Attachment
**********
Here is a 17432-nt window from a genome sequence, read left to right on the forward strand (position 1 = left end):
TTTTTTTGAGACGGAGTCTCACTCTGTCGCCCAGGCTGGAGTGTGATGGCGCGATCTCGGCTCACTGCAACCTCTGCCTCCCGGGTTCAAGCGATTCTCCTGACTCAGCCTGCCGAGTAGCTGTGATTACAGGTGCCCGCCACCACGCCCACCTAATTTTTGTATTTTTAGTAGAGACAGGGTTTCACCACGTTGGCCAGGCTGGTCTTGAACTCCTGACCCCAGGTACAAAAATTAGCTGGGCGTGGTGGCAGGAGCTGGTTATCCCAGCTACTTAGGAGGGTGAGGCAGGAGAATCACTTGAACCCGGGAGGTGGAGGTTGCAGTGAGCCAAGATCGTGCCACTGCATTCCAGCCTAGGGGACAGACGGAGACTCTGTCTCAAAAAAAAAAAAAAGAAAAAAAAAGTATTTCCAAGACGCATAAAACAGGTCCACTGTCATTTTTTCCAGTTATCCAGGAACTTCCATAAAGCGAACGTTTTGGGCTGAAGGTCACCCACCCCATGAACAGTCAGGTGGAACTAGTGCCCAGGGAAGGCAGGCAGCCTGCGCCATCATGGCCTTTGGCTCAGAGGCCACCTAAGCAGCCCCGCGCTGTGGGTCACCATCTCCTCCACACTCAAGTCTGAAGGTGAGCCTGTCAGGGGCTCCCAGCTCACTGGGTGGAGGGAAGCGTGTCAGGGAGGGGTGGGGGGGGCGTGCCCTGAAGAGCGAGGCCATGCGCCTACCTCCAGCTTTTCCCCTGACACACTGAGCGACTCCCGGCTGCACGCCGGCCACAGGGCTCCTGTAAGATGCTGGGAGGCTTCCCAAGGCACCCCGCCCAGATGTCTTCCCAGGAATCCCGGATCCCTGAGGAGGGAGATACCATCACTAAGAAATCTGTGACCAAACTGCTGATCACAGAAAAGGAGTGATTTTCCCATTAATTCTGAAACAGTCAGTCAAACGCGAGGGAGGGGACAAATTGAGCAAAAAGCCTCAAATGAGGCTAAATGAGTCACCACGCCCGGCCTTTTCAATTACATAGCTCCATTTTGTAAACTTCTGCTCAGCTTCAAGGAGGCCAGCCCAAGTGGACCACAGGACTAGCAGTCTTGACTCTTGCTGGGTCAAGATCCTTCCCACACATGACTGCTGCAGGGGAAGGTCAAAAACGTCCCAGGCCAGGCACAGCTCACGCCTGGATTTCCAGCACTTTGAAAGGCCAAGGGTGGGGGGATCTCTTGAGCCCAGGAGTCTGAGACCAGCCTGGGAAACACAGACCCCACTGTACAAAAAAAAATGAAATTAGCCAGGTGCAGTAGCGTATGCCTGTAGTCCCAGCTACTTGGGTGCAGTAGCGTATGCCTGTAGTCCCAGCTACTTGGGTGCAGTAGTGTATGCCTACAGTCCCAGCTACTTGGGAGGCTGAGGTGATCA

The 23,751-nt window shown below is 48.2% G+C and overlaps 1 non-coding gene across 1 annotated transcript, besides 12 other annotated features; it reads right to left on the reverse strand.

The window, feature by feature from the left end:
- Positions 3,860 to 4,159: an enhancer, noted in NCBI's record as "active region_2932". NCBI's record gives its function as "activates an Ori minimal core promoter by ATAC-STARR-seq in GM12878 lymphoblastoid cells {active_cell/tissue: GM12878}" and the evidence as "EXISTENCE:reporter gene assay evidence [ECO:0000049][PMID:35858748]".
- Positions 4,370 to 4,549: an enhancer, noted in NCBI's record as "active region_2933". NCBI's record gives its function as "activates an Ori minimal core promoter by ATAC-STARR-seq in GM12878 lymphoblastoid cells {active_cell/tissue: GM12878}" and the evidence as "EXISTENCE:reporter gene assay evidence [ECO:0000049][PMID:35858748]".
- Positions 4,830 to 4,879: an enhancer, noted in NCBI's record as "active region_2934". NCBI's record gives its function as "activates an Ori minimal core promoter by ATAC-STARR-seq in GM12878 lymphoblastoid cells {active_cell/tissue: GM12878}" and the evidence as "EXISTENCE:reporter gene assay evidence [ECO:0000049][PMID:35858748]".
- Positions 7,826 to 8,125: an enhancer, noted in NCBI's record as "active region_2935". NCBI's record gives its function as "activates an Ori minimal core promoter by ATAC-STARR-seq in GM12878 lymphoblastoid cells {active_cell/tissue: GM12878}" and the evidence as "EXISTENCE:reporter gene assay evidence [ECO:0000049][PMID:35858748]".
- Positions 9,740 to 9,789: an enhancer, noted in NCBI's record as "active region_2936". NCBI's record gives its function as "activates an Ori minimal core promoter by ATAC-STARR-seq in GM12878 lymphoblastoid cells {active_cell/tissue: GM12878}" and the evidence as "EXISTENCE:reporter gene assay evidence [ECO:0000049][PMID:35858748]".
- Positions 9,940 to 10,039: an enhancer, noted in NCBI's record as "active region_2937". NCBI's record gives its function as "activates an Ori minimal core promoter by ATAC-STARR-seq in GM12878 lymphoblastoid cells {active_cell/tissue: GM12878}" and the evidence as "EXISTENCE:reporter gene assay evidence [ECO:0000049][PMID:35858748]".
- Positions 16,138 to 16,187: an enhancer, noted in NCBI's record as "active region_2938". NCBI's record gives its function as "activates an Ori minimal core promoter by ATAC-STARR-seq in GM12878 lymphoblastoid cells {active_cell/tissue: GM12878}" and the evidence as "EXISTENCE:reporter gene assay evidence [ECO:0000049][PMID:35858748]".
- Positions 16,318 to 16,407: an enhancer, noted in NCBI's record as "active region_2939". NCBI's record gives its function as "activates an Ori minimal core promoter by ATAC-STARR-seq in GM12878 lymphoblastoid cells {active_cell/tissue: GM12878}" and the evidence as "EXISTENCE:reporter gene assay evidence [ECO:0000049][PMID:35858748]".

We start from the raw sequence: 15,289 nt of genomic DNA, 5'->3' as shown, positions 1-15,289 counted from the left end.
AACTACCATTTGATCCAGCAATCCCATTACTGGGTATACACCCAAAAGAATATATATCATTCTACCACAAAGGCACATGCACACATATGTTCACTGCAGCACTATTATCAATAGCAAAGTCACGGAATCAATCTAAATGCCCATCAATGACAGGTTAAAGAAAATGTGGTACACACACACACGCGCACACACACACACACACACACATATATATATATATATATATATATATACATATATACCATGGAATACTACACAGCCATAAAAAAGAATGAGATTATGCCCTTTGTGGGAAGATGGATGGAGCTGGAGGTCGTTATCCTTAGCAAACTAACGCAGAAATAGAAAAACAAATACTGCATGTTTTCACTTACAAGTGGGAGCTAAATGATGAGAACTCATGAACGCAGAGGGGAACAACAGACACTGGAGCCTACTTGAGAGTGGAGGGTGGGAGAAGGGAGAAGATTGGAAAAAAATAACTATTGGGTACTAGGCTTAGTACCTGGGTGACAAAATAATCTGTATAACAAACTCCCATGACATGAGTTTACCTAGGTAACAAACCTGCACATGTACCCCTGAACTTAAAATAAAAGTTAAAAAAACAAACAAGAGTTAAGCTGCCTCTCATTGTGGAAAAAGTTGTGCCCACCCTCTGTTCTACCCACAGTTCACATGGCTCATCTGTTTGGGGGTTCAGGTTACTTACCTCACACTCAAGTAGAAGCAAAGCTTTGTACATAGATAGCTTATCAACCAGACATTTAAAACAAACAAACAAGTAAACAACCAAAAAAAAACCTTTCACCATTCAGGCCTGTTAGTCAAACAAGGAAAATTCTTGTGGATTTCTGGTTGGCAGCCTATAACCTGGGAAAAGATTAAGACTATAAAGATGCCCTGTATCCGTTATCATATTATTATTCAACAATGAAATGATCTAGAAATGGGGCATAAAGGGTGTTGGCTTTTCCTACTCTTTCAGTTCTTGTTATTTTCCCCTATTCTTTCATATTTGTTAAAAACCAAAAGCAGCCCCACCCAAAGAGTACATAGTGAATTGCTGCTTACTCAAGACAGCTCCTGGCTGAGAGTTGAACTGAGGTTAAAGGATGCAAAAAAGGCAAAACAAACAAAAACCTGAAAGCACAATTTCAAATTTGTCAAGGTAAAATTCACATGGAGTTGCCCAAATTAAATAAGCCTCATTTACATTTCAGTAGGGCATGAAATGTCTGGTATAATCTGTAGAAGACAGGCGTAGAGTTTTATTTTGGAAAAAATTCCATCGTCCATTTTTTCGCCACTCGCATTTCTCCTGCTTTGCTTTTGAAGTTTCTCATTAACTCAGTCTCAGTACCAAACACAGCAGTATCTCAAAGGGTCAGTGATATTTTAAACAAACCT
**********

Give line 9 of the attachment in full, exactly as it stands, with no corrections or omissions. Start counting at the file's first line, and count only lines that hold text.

- Positions 9,740 to 9,789: an enhancer, noted in NCBI's record as "active region_2936". NCBI's record gives its function as "activates an Ori minimal core promoter by ATAC-STARR-seq in GM12878 lymphoblastoid cells {active_cell/tissue: GM12878}" and the evidence as "EXISTENCE:reporter gene assay evidence [ECO:0000049][PMID:35858748]".